Following years of extremely high and low temperatures, catastrophic hurricanes, droughts, floods, forest fires and sea-level rises eating away at valuable shorelines, the American people share a growing awareness of climate change.
The world.edu network focuses on education, science, innovation and the environment.
Here you can submit and vote on the best content from the world’s leading organisations and websites.
The past year has seen a significant uptick in concern by activists, companies and others about the impacts of plastic pollution on people and the environment.
As climate change risk rises, economies are adapting to curb its harmful effects. What cities are doing to mitigate these risks is coming into focus.
If your colleague or child does well and you give her or him positive feedback, that’s good.
Emerging Asian economies are fast expanding, and an associated phenomenon has been that of rapid urbanization.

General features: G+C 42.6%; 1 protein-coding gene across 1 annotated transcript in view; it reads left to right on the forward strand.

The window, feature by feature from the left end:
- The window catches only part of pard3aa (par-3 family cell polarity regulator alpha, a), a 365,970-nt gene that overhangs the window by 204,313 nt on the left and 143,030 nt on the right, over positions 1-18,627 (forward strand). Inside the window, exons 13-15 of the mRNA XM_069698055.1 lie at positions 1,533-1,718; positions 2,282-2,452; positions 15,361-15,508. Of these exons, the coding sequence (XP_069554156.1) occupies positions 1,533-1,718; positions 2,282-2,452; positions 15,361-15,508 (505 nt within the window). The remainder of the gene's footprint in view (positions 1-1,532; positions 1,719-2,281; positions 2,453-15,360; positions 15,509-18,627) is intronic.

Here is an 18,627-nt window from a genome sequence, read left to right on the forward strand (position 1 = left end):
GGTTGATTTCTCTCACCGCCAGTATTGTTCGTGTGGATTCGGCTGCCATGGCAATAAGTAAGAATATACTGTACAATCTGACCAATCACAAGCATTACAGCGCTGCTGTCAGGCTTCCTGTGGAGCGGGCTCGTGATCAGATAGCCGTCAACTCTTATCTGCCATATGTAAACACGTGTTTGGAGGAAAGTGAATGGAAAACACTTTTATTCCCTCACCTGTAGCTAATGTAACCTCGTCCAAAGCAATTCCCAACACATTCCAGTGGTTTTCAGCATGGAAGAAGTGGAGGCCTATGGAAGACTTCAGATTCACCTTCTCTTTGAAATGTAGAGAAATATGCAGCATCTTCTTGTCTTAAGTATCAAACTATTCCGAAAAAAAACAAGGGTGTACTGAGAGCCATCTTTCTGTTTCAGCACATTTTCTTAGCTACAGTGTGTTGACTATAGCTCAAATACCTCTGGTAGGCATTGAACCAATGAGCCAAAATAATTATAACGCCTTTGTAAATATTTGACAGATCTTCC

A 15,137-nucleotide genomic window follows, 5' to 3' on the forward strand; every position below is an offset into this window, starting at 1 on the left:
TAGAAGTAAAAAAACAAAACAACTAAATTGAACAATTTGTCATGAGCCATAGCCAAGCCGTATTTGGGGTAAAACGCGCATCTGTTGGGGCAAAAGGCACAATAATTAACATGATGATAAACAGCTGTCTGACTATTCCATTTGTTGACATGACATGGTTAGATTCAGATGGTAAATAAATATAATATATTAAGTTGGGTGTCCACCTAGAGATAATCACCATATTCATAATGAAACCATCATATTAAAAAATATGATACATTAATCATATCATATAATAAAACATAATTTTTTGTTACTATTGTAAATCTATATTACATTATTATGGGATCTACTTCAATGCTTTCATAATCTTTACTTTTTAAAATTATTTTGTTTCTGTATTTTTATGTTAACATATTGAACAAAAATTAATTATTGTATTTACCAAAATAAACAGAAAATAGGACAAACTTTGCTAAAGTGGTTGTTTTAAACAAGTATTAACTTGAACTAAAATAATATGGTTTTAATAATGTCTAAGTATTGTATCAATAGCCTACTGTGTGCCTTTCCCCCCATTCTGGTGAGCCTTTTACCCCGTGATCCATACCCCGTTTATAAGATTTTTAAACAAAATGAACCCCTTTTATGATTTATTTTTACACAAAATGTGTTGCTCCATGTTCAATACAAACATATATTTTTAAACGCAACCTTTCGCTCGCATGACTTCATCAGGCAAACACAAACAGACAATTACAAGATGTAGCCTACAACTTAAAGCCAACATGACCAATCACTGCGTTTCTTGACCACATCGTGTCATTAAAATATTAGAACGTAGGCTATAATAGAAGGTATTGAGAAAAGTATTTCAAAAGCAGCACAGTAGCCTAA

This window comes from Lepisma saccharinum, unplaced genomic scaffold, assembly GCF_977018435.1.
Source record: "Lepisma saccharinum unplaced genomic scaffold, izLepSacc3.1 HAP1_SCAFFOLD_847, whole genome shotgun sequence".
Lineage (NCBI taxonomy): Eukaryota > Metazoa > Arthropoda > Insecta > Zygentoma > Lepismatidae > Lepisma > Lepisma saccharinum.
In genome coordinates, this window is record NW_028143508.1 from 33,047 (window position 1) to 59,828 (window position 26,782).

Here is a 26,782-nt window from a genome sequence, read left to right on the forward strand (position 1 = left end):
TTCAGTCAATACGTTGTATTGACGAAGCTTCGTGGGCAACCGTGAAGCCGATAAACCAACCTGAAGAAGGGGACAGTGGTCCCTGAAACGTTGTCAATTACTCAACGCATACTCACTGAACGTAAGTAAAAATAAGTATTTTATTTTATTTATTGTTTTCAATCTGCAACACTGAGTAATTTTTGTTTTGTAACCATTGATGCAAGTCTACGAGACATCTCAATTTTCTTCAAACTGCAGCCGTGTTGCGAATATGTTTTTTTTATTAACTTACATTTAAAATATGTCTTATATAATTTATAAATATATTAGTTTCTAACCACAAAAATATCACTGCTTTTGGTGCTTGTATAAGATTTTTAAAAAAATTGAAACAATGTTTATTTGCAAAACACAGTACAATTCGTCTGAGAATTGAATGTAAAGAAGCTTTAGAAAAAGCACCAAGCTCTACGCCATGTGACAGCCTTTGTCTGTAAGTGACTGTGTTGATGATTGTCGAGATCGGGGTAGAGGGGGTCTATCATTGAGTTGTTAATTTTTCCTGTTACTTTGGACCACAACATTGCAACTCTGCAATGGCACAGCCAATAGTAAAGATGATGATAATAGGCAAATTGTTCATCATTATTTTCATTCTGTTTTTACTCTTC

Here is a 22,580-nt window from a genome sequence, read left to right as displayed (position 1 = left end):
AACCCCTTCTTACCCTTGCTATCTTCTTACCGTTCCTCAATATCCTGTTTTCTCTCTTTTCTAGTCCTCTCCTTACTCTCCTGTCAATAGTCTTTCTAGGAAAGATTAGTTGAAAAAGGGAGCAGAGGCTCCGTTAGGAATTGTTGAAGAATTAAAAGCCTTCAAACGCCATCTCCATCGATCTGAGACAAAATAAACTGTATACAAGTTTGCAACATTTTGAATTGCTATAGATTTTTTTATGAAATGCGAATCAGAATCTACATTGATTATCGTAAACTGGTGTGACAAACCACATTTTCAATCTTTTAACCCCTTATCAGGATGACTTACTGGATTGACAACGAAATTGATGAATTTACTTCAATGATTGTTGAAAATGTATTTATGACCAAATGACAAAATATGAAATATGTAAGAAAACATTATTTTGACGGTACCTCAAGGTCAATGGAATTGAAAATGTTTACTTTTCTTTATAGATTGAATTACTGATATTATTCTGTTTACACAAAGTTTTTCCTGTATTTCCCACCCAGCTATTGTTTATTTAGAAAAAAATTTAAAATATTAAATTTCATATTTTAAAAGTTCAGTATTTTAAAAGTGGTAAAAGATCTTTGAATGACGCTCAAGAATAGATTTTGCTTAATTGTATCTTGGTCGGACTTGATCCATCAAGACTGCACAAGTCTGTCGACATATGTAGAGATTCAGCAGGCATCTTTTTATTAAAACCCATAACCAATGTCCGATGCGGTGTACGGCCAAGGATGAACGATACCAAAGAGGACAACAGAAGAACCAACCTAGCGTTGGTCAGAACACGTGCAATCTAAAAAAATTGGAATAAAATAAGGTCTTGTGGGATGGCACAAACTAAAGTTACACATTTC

Peeling back corporate declarations about 100 percent renewable energy is kind of like shucking a late-season ear of Jersey corn: removing the top layer of husk is pretty easy, but you never know what exactly you'll find as you pick away at the cob silk.
Recently, a disquieting pattern has emerged. Moderate national leaders — on both the center-left and center-right — in some of the world’s richest and most advanced countries are finding it far easier to talk about climate change than to actually fight it.
Companies involved in natural resource extraction and refinement are uniquely positioned to both benefit and suffer from society’s response to climate change.
Last week, the Trump administration offered up its revision to former President Barack Obama’s Clean Power Plan, the keystone of U.S. climate policy.
Is this the decade when we solve ocean plastic — or repeat the mistakes of the past?